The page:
All of their potted plants may be purchased, but they have reduced the price of 24 species to $3 each or 2 for $5. In addition, they are offering 11 other species at the rate of 1 free plant for each plant you purchase. They have sale prices for Milkweed, White Wood Aster, Great Blue Lobelia, Wild Bergamot, Orange Coneflower and New England Aster, to name a few.
 
The sales prices will be in effect for the remainder of the season. They are open for sales every Wednesday morning in October from 10 am until 1 pm until we close down the beds for the winter.
 
They have also marked down almost all their grasses, sedges and rushes, and many of their small trees are FREE, so here’s a good opportunity to give them a try! Come see what they have!
 
Please bring a box to carry your purchases home.

They will happily accept empty pot donations in the 1- to 2-gallon size. 
Cash or check only, please. Their sales take place behind the Horticulture Center at Green Spring Gardens in Alexandria, VA.
 
They observe Fairfax County COVID-19 Guidelines.

Virginia Water Monitoring Council Virtual Conference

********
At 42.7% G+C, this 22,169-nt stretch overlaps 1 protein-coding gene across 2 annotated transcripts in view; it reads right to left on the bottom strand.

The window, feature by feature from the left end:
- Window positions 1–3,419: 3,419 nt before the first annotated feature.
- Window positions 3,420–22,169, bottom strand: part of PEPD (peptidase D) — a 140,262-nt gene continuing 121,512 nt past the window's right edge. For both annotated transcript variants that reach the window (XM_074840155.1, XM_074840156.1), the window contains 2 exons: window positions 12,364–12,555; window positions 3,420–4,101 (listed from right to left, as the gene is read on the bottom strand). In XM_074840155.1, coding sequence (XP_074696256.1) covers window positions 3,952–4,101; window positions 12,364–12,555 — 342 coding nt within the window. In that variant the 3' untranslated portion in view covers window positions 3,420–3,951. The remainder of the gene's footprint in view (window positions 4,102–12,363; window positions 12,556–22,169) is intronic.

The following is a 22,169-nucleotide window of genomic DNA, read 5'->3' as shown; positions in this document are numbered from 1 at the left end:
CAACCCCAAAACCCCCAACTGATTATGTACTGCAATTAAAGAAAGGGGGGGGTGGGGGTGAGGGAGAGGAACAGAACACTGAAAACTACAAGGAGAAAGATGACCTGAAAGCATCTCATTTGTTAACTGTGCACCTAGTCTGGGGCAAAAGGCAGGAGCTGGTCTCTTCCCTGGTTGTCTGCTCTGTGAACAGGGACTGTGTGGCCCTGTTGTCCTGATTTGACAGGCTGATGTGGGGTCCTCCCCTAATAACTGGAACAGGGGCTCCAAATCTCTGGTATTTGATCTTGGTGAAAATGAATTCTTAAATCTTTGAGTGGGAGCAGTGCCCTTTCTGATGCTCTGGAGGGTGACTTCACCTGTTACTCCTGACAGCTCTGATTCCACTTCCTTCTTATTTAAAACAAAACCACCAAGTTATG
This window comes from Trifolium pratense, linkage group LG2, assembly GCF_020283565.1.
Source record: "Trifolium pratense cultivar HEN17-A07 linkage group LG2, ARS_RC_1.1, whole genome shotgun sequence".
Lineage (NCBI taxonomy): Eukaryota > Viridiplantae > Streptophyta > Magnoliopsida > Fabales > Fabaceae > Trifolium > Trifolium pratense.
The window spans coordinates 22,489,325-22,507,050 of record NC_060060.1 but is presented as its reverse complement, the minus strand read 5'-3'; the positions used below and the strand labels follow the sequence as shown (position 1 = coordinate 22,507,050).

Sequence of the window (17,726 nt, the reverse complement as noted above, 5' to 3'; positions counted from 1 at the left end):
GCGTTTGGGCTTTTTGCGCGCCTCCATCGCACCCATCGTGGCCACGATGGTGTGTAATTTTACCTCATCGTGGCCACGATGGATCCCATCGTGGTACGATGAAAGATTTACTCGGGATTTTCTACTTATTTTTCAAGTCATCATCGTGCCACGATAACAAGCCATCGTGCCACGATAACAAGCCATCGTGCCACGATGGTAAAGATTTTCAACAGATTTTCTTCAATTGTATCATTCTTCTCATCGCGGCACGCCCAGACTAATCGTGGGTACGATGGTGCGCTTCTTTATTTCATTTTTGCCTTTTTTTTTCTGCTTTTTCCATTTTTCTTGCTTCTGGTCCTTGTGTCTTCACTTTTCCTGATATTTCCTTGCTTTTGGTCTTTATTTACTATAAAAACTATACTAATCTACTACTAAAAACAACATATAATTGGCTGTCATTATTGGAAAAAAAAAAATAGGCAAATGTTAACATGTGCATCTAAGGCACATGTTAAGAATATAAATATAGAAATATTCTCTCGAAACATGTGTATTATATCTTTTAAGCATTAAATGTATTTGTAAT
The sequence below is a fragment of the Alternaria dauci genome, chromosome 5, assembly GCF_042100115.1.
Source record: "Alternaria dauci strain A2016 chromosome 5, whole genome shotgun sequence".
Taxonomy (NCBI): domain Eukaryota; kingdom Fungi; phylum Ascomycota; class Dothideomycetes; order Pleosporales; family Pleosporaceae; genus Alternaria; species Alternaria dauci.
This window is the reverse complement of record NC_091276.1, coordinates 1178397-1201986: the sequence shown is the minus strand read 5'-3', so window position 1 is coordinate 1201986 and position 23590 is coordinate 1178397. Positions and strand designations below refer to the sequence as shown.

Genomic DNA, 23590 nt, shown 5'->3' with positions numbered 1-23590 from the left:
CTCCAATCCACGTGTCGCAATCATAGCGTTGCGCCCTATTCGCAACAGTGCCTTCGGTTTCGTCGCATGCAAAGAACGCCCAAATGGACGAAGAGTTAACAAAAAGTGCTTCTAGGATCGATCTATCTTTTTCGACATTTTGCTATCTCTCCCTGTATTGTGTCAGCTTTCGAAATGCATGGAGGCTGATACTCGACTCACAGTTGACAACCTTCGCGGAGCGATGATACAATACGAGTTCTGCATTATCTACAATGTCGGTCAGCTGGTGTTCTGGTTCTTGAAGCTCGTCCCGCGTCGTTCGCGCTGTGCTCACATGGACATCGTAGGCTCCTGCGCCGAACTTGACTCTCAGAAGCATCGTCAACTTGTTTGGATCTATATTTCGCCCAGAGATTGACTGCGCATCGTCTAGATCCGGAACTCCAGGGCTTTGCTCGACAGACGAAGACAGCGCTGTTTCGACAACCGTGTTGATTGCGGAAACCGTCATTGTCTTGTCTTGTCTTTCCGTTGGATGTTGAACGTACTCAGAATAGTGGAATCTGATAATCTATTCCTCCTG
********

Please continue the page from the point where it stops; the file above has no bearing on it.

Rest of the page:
21-22 September 2020
Via GoToWebinar

This year’s Virginia Water Monitoring Council Conference will be held using a virtual format through GoToWebinar. Topics include coastal resilience, plastic pollution, Winter Salt Watch, and more. The program runs from 9:30 a.m. to 11:30 a.m. each day, September 21st and 22nd. Registration is $30/person.

For more agenda, information, registration and contacts, see the conference webpage.

Annual Butterfly Count at Clifton Institute

Saturday, July 25, 8:00 AM – 4:00 PM

Join Clifton Institute, as they host their 25th annual butterfly count and celebrate their 18th year of collaboration with the North American Butterfly Association. 

Novice and experienced butterfly enthusiasts are needed! Citizen scientists will be assigned to small teams, led by an experienced butterfly counter. Teams will survey a variety of sites within our count circle.

Fee: $3 per person (Children 8 and older may participate for free, when accompanied by a parent.)

Register here

DEQ Environmental Justice Webinar, June 17

Wednesday, June 17, 6-8 p.m

The DEQ webinar will share perspectives on Environmental Justice and will be held in both English and Spanish. This will be followed with a survey to gather additional community perspectives.